American Psychological Association Names Dr. Daniel Parker As 2019 Psychology and AIDS Distinguished Leader Award Recipient
Palm Springs, CA – (March 8, 2019) Desert AIDS Project with great pride announces that its own Daniel Parker, Ph.D., has received the 2019 Psychology and AIDS Distinguished Leadership Award. The American Psychological Association (APA) Ad Hoc Committee on Psychology and AIDS (COPA) bestowed the honor after reviewing nominations by his colleagues, and by leaders in the public interest community. This distinction is awarded to just one psychologist yearly, chosen among leaders in the field across the U.S.
According to APA COPA, Dr. Parker was chosen for this accolade after years of compassionate service to improve the lives of people living with HIV through clinical work, research, policy and advocacy efforts, and teaching and mentoring the next generation of HIV researchers and service providers.
At Desert AIDS Project, this has resulted in an elevated level of expertise offered to clients seeking therapeutic counseling in individual and group sessions. Dr. Parker’s career became focused on HIV / AIDS nearly thirty years ago, soon after D.A.P. was founded in 1984, and has included clinical practice, advocacy and training in Australia and the U.S.
“We deeply value the empathetic, evidence-based and collaborative approach Dr. Parker brings to the 700 clients living with and at-risk for HIV who rely on D.A.P. for behavioral healthcare,” said David Brinkman, D.A.P. CEO. “He is removing once seemingly impenetrable roadblocks from their journeys to health and wellness, despite HIV.”
Dr. Parker is known as D.A.P.’s longest-tenured psychologist and recently as Director of Behavioral Health during record-breaking growth; 26% growth in clinicians and 59% growth in visits. His partnership extends back two decades while employed elsewhere. For many years he was one of the few clinical psychologists in several counties who could deliver culturally competent care for people living with HIV in a stigma-free, compassionate setting.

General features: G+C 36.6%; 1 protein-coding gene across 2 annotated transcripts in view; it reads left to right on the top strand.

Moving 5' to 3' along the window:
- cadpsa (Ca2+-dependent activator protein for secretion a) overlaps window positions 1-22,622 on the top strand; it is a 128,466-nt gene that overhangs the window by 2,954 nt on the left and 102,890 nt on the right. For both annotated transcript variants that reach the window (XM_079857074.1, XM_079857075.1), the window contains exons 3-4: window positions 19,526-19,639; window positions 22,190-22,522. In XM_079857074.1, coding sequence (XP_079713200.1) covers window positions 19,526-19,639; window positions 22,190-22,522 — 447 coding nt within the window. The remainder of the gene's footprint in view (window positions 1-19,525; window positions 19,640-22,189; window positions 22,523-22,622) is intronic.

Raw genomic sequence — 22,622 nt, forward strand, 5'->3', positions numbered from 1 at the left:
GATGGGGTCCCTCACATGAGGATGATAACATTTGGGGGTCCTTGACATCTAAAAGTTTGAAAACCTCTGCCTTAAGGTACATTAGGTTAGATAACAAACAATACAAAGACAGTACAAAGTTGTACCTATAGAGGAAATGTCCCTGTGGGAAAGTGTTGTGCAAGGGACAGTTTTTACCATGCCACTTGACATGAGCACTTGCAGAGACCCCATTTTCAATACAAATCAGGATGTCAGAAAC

“I am deeply honored to receive this award from the APA, and to be part of a national community of psychologists and mental health providers who have worked over many years to improve the health and lives of those living with HIV”, said Dr. Parker.
Today, Dr. Parker influences resource allocation, recruitment priorities and strategic planning by highlighting emerging needs in the HIV community. Over 80% of clients are living at or below the County’s threshold for Extremely Low or Very Low income and 63% are over the age of 50 years – most facing accelerated effects of getting older attributed to long term use of antiretroviral therapies and opportunistic health conditions.
According to colleague Dr. David Morris, Chief Medical Officer, Desert AIDS Project: “Personally, I have observed how patients under my personal care are benefitting from individual therapy, support groups and collaborative partnerships with peers led by Dr. Parker,” said Morris. “His influence is ensuring a rightful place for approaches to memory function and cognitive health, cognitive behavioral therapy for pain management, integrated diet management programs, strategies to combat social isolation and trauma-informed care.”
Policy and Advocacy Leadership
Dr. Parker’s guidance in three influential bodies—the APA’s Gerodiversity Committee, the LGBT Aging Issues Network Council of the American Society on Aging and the HIV & Aging Research Project—Palm Springs (a local consortium of researchers and clinicians)—is resulting in momentum and legitimacy for research grants and wider community participation. Past examples of his impact include obtaining funding to launch an innovative CBT for Late Life Depression program and chairing the Older Adult Working Group of the Reducing Disparities Project which resulted in a state-wide survey measuring mental health service access and treatment for the LGBT community. In Australia, he has been part of state and national working groups advancing issues in LGBT and HIV aging.